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Yankee Doodle, keep it up,
Yankee Doodle Dandy...

"Yankee Doodle" is one of America's oldest and most endearing marching airs. It was written several years before the American Revolution, but like so much folk music, its exact origin is obscure.

In 1909, the American musicologist Oscar Sonneck set out to document the origins of this happy, impertinent tune. He discovered a reference to it in 1767's The Disappointment, one of the first American operas. The next year, a Boston newspaper article that discussed the arrival of a British warship mentioned that ". . . the 'Yankee Doodle' song was the Capital piece in their Band of Music." Tradition and other more official sources have it that the American version of the song was written, at least in part, by a Dr. Richard Schackburg, a British army surgeon during the French and Indian Wars while at the home of the Van Rensselaer family. Schackburg's lyrics were said to be composed to make fun of the colonials who fought alongside the British troops.

Image: Mr. Johnsing's Chowder March Song"Mr. Johnsing's Chowder: March Song" from musical production Yankee Doodle Dandy. Hugh Morton (words) and Gustave Kerker (music), 1898.
Music Division, Library of Congress.

There are many theories regarding the origins of the words "Yankee" and "Doodle." One theory suggests that "Yankee" (or "Yankey") was derived from "Nankey," which can be found in an unpleasant jingle about Oliver Cromwell. Another possibility holds that the Indians corrupted the pronunciation of "English," resulting in "Yengees." By the mid-1700s it certainly referred to America's English colonists.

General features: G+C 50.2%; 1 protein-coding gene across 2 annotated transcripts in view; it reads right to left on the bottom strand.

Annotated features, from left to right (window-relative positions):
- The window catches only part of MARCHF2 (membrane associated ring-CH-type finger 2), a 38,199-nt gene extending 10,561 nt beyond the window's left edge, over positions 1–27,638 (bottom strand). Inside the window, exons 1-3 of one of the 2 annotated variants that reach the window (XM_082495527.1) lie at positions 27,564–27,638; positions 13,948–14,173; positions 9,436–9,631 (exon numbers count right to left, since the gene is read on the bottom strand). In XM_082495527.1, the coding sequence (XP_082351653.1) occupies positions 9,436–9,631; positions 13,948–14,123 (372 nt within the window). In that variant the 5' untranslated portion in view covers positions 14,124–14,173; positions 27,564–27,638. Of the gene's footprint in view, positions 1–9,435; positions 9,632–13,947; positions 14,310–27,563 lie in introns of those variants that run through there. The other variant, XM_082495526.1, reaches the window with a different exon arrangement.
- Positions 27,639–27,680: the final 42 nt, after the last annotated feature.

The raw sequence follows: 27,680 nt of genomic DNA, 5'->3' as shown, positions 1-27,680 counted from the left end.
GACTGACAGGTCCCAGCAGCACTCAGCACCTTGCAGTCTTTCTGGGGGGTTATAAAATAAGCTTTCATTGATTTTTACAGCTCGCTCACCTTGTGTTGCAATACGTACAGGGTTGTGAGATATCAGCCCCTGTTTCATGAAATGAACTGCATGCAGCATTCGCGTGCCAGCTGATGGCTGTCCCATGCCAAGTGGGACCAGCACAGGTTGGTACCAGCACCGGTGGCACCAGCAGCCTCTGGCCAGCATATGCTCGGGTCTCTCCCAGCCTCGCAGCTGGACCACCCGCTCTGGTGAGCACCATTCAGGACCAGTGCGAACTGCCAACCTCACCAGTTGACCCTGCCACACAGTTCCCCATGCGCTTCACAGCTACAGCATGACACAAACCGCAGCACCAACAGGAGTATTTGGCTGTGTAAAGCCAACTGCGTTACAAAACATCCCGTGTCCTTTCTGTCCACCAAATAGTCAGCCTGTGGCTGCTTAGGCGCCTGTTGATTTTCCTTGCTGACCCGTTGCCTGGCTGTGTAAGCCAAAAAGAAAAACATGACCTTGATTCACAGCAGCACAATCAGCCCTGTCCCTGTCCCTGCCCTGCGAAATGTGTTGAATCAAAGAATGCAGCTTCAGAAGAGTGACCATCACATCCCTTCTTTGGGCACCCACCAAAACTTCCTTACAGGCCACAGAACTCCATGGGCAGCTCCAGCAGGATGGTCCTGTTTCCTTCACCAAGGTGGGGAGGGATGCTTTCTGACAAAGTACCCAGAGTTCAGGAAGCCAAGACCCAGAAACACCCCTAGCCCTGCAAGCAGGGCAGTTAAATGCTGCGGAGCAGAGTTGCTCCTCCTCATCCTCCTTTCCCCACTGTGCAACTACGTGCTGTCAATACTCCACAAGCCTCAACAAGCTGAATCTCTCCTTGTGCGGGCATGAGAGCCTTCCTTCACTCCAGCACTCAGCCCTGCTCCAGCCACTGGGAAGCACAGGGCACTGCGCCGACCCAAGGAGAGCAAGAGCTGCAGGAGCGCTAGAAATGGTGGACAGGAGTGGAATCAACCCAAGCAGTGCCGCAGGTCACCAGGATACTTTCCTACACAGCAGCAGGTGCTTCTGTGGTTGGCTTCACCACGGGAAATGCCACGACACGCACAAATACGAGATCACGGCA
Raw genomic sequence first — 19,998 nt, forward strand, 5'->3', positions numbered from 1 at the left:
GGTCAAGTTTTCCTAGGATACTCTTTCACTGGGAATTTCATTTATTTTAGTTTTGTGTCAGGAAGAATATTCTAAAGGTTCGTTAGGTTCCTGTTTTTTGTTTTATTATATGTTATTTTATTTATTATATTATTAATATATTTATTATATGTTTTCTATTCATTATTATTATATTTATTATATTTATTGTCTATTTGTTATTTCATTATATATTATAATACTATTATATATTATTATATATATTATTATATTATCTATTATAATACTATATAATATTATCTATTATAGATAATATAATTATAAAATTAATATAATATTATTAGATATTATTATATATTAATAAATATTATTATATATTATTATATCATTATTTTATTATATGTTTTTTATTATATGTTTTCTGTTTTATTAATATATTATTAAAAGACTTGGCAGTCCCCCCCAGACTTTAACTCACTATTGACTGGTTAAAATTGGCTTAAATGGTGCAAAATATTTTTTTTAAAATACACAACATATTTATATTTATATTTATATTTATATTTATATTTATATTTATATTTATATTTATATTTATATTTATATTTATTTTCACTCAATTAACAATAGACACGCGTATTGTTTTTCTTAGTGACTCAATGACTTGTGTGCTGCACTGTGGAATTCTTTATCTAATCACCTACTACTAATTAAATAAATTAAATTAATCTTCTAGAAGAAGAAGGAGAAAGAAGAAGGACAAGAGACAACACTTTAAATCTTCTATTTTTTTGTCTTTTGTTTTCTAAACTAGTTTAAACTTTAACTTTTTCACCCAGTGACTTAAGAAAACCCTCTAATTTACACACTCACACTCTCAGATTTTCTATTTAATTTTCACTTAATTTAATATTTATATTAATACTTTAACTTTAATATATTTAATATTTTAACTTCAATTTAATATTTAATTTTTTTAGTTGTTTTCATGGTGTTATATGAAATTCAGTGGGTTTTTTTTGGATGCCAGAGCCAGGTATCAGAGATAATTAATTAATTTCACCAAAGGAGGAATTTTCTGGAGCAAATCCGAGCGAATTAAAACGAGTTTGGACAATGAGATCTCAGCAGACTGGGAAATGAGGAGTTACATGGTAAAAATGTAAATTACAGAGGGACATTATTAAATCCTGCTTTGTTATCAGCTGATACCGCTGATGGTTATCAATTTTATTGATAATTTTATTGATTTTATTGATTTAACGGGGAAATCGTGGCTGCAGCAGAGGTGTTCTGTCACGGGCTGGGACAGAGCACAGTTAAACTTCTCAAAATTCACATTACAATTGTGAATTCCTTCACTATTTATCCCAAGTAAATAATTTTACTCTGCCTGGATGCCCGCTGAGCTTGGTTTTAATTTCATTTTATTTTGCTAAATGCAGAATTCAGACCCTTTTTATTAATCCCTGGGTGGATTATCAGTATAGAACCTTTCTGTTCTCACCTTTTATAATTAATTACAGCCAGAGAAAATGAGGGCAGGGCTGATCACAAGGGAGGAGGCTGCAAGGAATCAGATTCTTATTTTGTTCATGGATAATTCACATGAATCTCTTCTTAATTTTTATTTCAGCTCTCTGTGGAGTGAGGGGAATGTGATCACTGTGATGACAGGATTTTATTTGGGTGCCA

"Doodle," as found in old English dictionaries, meant a sorry, trifling fellow; a fool or simpleton. "Dandy," on the other hand, survived also as a description of a gentleman of affected manners, dress, and hairstyle. All taken, "Yankee Doodle" is a comic song and a parody. Indeed, the British made fun of rag-tag American militiamen by playing "Yankee Doodle" even as they headed toward the Battle of Lexington and Concord.

Of humble origin and perhaps questionable in matters of lyrical "taste," "Yankee Doodle" has survived as one of America's most upbeat and humorous national airs. In the fife and drum state of Connecticut, it is the official state song. George M. Cohan revived the tune in his "Yankee Doodle Boy" (also known as "I'm a Yankee Doodle Dandy") of 1904. It should surprise no one that John Philip Sousa was immensely fond of this work. He employed it in many of his arrangements and patriotic fantasies. He even used it as a counter-melody in his march "America First."

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Print Bibliography
  1. Fedor, Ferenz. The birth of the Yankee Doodle. New York: Vantage Press, 1976. Call number: ML3561 .Y2 F4.
  2. Murray, Stuart. America's song: the story of "Yankee Doodle." Bennington, Vermont: Images from the Past, 1999. Call number: ML3561 .Y2 M87 1999.
  3. Saffell, William Thomas Roberts. Hail Columbia, the flag, and Yankee Doodle dandy. Baltimore, Maryland: T. N. Kurtz, 1864. Call number: E312.5 .S13.
  4. Sonneck, Oscar George Theodore. Report on "The Star-Spangled Banner," "Hail Columbia," "America," and "Yankee Doodle." Washington, D.C.: Government Printing Office, 1909. Reprint, New York: Dover Publications, 1972. Call number: ML3551 .S6.
  5. "Yankee Doodle." Sing out! The folk song magazine 46, no. 3 (Fall 2002): 74-75. Call number: ML1 .S588, ISSN: 0037-5624.

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  • Yankee Doodle

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  • Library of Congress, Washington, DC, 2002.


  • -  Popular Songs of the Day
  • -  Songs and Music
  • -  Songs Collections


  • article

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Yankee Doodle. Library of Congress, Washington, DC, 2002. Manuscript/Mixed Material.

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(2002) Yankee Doodle. Library of Congress, Washington, DC. [Manuscript/Mixed Material] Retrieved from the Library of Congress,

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Yankee Doodle. Library of Congress, Washington, DC, 2002. Manuscript/Mixed Material. Retrieved from the Library of Congress, <>.